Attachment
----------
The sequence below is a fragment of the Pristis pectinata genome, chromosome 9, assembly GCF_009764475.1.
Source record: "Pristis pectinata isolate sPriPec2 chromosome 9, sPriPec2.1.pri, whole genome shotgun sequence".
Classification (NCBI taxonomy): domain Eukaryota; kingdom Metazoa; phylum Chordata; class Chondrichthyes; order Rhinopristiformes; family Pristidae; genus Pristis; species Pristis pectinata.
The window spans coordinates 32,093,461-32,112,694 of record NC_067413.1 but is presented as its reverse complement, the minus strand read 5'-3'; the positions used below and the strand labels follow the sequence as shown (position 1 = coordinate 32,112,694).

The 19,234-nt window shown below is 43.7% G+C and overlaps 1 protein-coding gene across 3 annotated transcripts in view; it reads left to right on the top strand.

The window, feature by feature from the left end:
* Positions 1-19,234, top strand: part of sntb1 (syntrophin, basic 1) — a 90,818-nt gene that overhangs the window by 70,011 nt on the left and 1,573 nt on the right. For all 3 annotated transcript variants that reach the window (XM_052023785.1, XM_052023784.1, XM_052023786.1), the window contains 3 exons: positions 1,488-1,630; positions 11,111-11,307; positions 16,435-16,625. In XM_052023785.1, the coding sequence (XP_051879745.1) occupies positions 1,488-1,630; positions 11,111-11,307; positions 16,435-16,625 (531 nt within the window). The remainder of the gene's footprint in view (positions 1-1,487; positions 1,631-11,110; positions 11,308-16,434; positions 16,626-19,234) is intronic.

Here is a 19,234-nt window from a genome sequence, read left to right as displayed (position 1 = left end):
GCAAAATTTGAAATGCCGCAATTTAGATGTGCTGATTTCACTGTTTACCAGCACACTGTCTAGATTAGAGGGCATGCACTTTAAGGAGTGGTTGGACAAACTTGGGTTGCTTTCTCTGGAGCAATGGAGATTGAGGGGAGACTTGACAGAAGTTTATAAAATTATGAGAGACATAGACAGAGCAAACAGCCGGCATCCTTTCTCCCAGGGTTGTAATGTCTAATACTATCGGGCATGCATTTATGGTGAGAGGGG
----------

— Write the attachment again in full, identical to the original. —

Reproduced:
The sequence below is a fragment of the Pristis pectinata genome, chromosome 9, assembly GCF_009764475.1.
Source record: "Pristis pectinata isolate sPriPec2 chromosome 9, sPriPec2.1.pri, whole genome shotgun sequence".
Classification (NCBI taxonomy): domain Eukaryota; kingdom Metazoa; phylum Chordata; class Chondrichthyes; order Rhinopristiformes; family Pristidae; genus Pristis; species Pristis pectinata.
The window spans coordinates 32,093,461-32,112,694 of record NC_067413.1 but is presented as its reverse complement, the minus strand read 5'-3'; the positions used below and the strand labels follow the sequence as shown (position 1 = coordinate 32,112,694).

The 19,234-nt window shown below is 43.7% G+C and overlaps 1 protein-coding gene across 3 annotated transcripts in view; it reads left to right on the top strand.

The window, feature by feature from the left end:
* Positions 1-19,234, top strand: part of sntb1 (syntrophin, basic 1) — a 90,818-nt gene that overhangs the window by 70,011 nt on the left and 1,573 nt on the right. For all 3 annotated transcript variants that reach the window (XM_052023785.1, XM_052023784.1, XM_052023786.1), the window contains 3 exons: positions 1,488-1,630; positions 11,111-11,307; positions 16,435-16,625. In XM_052023785.1, the coding sequence (XP_051879745.1) occupies positions 1,488-1,630; positions 11,111-11,307; positions 16,435-16,625 (531 nt within the window). The remainder of the gene's footprint in view (positions 1-1,487; positions 1,631-11,110; positions 11,308-16,434; positions 16,626-19,234) is intronic.

Here is a 19,234-nt window from a genome sequence, read left to right as displayed (position 1 = left end):
GCAAAATTTGAAATGCCGCAATTTAGATGTGCTGATTTCACTGTTTACCAGCACACTGTCTAGATTAGAGGGCATGCACTTTAAGGAGTGGTTGGACAAACTTGGGTTGCTTTCTCTGGAGCAATGGAGATTGAGGGGAGACTTGACAGAAGTTTATAAAATTATGAGAGACATAGACAGAGCAAACAGCCGGCATCCTTTCTCCCAGGGTTGTAATGTCTAATACTATCGGGCATGCATTTATGGTGAGAGGGG